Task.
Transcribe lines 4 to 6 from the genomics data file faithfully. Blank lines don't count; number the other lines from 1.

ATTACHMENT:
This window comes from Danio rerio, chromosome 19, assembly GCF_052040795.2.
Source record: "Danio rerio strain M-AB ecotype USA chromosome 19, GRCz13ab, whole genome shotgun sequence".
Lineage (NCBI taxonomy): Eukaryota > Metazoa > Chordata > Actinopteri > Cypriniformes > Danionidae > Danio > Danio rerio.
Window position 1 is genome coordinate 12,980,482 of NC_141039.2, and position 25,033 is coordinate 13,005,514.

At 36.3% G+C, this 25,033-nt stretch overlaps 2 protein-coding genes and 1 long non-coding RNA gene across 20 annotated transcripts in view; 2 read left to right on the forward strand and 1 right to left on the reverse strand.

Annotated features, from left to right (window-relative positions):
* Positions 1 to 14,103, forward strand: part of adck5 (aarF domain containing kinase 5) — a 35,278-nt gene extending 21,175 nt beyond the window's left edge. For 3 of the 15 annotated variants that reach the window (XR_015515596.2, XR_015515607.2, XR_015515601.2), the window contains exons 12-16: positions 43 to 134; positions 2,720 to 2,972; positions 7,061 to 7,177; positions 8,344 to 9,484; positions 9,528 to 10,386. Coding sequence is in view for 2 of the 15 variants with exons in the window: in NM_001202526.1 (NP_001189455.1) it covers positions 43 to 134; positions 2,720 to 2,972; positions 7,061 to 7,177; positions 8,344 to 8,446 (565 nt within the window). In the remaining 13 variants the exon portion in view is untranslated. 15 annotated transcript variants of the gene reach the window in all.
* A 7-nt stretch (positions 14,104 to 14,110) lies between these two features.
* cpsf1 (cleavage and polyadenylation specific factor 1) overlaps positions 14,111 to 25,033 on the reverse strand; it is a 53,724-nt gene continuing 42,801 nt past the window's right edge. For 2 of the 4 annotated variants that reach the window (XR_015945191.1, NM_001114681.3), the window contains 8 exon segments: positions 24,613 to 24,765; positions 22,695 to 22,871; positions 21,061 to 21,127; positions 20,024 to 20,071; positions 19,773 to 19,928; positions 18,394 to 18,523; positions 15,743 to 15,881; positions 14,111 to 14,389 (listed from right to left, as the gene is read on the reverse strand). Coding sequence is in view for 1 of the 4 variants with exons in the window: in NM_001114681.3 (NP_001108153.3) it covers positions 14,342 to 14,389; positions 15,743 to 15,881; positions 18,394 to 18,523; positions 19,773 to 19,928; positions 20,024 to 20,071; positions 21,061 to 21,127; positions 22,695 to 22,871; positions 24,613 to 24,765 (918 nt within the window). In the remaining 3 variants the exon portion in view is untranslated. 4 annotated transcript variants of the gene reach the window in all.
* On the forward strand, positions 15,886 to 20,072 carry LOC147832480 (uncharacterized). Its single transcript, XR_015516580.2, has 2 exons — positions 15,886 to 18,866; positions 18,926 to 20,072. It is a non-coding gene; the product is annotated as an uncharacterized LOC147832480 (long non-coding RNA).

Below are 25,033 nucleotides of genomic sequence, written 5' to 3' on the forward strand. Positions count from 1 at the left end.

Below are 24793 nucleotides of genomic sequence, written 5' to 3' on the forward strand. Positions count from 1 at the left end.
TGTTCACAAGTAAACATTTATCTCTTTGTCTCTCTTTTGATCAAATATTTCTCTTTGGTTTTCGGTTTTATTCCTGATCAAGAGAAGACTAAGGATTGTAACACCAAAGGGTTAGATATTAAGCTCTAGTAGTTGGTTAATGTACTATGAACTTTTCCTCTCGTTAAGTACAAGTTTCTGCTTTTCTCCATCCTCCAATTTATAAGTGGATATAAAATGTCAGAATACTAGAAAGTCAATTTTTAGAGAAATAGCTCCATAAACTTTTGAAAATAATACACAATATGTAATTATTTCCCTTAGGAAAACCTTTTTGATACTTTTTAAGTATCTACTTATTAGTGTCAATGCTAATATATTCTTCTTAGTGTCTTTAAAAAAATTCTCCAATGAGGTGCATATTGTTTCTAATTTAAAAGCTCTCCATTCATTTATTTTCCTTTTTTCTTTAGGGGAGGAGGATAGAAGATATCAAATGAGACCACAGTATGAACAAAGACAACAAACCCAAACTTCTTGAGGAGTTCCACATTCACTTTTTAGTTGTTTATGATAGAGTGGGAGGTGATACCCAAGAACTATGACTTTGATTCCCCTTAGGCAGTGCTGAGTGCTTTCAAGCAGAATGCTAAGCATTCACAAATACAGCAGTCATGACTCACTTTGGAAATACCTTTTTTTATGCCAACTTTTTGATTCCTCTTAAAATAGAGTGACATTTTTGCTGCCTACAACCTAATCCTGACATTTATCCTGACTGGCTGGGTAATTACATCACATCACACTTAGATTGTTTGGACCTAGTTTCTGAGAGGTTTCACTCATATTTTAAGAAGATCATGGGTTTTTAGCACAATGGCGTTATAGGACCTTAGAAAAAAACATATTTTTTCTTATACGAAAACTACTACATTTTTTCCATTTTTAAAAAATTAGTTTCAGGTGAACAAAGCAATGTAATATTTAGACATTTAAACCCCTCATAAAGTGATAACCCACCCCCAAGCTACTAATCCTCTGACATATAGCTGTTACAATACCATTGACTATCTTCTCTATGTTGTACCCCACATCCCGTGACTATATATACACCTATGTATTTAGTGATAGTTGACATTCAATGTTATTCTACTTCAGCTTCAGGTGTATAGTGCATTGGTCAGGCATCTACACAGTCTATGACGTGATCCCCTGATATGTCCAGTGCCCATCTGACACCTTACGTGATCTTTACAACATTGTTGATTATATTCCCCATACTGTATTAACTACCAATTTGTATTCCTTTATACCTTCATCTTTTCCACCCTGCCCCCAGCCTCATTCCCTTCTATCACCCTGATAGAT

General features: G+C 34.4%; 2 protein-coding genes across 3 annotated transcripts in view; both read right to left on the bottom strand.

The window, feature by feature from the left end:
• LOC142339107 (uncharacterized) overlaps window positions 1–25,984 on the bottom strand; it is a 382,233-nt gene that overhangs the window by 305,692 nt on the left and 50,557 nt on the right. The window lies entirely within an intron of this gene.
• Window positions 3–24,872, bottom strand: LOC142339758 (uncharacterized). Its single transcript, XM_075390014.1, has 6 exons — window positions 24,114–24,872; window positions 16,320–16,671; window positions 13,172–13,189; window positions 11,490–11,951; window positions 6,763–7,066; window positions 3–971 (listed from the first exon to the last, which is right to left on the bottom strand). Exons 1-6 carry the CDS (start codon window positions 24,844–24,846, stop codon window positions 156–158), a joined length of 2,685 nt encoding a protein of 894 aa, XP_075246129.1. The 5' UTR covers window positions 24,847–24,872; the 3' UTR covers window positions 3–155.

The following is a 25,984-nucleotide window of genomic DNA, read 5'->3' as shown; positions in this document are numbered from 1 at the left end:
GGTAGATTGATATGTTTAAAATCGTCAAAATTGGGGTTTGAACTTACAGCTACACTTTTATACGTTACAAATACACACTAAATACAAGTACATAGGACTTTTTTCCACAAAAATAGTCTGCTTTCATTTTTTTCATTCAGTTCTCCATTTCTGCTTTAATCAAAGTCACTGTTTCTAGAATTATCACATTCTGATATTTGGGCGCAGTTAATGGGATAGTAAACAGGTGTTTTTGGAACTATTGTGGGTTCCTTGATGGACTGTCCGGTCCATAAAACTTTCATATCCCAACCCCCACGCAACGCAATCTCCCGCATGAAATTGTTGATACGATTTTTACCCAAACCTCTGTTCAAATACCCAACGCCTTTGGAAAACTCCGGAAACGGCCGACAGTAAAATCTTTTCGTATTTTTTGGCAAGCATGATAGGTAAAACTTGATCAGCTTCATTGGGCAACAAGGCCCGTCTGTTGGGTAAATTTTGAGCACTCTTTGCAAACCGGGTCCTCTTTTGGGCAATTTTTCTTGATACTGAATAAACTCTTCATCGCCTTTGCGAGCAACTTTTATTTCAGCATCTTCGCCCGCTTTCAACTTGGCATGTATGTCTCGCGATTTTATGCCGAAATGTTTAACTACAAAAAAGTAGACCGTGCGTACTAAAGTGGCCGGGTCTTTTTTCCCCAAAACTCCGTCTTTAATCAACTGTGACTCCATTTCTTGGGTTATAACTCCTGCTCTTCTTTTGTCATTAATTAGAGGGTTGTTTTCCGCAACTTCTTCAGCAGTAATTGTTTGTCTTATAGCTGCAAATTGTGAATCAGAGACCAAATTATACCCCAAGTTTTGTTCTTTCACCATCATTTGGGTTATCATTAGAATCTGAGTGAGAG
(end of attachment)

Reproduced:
Window position 1 is genome coordinate 12,980,482 of NC_141039.2, and position 25,033 is coordinate 13,005,514.

At 36.3% G+C, this 25,033-nt stretch overlaps 2 protein-coding genes and 1 long non-coding RNA gene across 20 annotated transcripts in view; 2 read left to right on the forward strand and 1 right to left on the reverse strand.

Annotated features, from left to right (window-relative positions):